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Local foundation helps ease a mother’s “waking nightmare” by providing financial relief

The Twinkie Foundation believes no parent should have to face added financial burden on top of worrying about an ill child.
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“When you’re in the midst of a waking nightmare it’s nice to have someone that’s able to take a little bit of that pressure off and just help.” Grateful, this is what Heather Sperry said when recently asked about her experience with the Twinkie Foundation.

Expecting her second child, Sperry was referred to the genetics and high-risk obstetrics programs at Mount Sinai Hospital in Toronto in July 2018 after an ultrasound detected problems with her pregnancy. She began travelling weekly so doctors could monitor the baby’s health, but as time passed her pregnancy was met with further complications and Sperry was admitted to the hospital for daily monitoring.

In October 2018, Sperry’s daughter, Leah was delivered six-and-a-half months into her pregnancy. She was admitted to the neonatal intensive care unit (NICU) at Mount Sinai.

With her husband and two-and-a-half-year-old son in Sault Ste. Marie, and Heather and Leah in Toronto, the Sperry family was torn in half with over 700 kilometres in between them. Regular travel and accommodations so the family could be together added up quickly, carrying a significant and unsustainable financial burden.

The Sperry’s needed help.

“When she [Leah] was born we contacted the Twinkie Foundation. They came through within days with some funding for us to help pay for the Ronald McDonald House or to help with other accommodations,” says Sperry. “For parents struggling with a child in the neonatal intensive care unit, it is a huge relief to have that one piece taken off our shoulders - just not to have to worry about that.”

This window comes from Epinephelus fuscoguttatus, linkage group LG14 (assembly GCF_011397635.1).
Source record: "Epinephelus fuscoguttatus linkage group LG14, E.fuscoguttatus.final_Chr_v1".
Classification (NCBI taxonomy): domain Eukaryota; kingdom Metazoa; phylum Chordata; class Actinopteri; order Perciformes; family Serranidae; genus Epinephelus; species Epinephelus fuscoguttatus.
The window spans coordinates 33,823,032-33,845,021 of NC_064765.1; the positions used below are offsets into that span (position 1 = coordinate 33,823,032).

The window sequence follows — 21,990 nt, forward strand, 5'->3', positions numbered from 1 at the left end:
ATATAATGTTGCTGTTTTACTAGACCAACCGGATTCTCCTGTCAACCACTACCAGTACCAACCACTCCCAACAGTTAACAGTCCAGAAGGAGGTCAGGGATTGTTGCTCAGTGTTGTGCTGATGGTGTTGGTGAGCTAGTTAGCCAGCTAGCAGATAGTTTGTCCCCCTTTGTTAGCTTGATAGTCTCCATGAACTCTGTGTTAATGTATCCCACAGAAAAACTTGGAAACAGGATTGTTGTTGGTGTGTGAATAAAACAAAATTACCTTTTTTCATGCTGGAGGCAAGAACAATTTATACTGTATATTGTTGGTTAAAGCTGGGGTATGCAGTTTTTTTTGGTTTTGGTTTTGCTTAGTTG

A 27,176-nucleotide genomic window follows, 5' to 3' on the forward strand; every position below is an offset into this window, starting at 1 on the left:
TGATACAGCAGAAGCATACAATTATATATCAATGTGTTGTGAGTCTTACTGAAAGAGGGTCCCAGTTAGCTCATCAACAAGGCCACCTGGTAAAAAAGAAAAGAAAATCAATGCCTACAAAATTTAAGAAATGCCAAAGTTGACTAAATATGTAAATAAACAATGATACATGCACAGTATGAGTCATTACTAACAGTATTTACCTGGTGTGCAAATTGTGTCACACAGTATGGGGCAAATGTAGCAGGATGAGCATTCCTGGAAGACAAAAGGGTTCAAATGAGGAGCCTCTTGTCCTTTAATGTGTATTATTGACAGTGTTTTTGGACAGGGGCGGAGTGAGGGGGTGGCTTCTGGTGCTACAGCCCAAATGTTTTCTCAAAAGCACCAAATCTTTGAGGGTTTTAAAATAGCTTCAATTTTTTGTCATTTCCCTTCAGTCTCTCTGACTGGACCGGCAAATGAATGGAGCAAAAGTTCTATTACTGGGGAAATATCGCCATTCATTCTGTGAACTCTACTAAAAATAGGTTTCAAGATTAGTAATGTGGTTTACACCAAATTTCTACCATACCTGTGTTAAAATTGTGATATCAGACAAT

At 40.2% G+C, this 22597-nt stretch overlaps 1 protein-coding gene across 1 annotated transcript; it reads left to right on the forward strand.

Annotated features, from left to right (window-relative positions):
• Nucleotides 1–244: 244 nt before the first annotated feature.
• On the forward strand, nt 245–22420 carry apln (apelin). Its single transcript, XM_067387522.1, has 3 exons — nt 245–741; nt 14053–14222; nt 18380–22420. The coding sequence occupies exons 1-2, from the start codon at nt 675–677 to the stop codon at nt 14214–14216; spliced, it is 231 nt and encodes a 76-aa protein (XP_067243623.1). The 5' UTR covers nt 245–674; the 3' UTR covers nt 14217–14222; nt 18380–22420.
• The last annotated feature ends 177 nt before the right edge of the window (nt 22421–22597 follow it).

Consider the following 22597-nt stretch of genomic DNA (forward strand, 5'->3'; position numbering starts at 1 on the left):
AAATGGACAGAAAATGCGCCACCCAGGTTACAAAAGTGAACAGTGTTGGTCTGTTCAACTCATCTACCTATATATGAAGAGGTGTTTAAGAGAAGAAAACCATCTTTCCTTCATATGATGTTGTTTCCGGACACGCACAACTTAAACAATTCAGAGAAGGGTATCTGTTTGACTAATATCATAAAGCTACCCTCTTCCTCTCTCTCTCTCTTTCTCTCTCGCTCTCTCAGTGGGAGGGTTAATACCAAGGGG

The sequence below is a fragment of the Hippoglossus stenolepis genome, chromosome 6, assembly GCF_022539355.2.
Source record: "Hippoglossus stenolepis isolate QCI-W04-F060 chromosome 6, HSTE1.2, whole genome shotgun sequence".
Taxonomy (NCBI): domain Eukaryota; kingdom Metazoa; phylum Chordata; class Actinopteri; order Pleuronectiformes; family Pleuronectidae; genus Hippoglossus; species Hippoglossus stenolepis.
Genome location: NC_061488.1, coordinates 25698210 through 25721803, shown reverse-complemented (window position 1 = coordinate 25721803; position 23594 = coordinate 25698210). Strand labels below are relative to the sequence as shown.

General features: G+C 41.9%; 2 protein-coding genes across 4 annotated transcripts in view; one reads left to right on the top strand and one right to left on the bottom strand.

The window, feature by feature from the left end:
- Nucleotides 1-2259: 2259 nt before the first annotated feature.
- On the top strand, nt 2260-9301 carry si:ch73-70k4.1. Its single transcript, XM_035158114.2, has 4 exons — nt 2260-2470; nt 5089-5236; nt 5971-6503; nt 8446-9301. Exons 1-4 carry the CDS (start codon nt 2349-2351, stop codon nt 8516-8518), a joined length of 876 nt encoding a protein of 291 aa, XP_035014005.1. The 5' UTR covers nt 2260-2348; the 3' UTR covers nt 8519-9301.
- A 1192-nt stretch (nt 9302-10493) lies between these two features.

The Twinkie Foundation was co-founded and registered in 2017 by Karen and Greg Lefave after experiencing the challenges having to travel to Toronto for the healthcare of their twin girls, Georgia and Charlize (Charlie). On top of pregnancy complications and the twins’ premature birth, Charlie was born with congenital heart disease and needed critical open-heart surgery mere weeks after her arrival. “I had literal nightmares about fathers out there that had to deal with what we had to deal with, but didn't have the means,” said Greg Lefave in a recent Facebook post. “Charlie was a minute-by-minute baby, but we were fortunate enough that we had the means where I could visit her every weekend. I kept thinking of those kids that didn't make it and the father's that couldn't afford to see their child one last time. It was the most awful thought process I've ever been through. This is how The Twinkie Foundation was born. We want families to focus on what matters the most.”

Families like Heather Sperry’s.

Not long after Leah Sperry was admitted into the NICU circumstances surrounding her health changed.

“Within 21 days of being in the NICU Leah’s screen came back positive for Cystic Fibrosis,” says Sperry. “We were shocked and overwhelmed.” On February 25, 2019, Leah and her mother were transferred to The Hospital for Sick Children in Toronto where they remain and continue to receive ongoing care.

“If it wasn’t for the Twinkie Foundation we’d be financially tapped out,” says Sperry.

“The Twinkie Foundation continues to help pay for our Ronald McDonald House accommodations so I’m able to see my husband and son. It means we can still be a family which is huge. This is one less thing we have to worry about.”

Like the Sperry’s, each time a family is forced to travel to seek care for their ill child they incur extraneous financial burden. The cost of food, hotel rooms, flights and time off work all add up, creating emotional and physical stress for those in need of support.

The Twinkie Foundation believes that no parent should have to worry about the financial burden that comes with travelling for healthcare on top of having an ill child.

“Karen and the foundation have been so awesome to work with and very supportive. We are incredibly appreciative that there’s a charity out there that’s able to help in these situations.”

How does it work?

The Twinkie Foundation is funded by donations and through fundraising events organized by volunteers. These funds are allocated to families living in Sault Ste. Marie and area who are in need of financial support to travel for specialized medical treatment for their child. Families can apply online here.

Detailed information on the application process can be found at

How can you get involved?

Follow the Twinkie Foundation on Facebook for information on upcoming fundraising events like the Sault Ste. Marie Can/Am Poker Run charity rides being held on Sunday, July 28. Tickets can be purchased here. Donations to support the Twinkie Foundation can also be made online.

For more ways to get involved with the Twinkie Foundation, contact Karen Lefave at

This Content is made possible by our Sponsor; it is not written by and does not necessarily reflect the views of the editorial staff.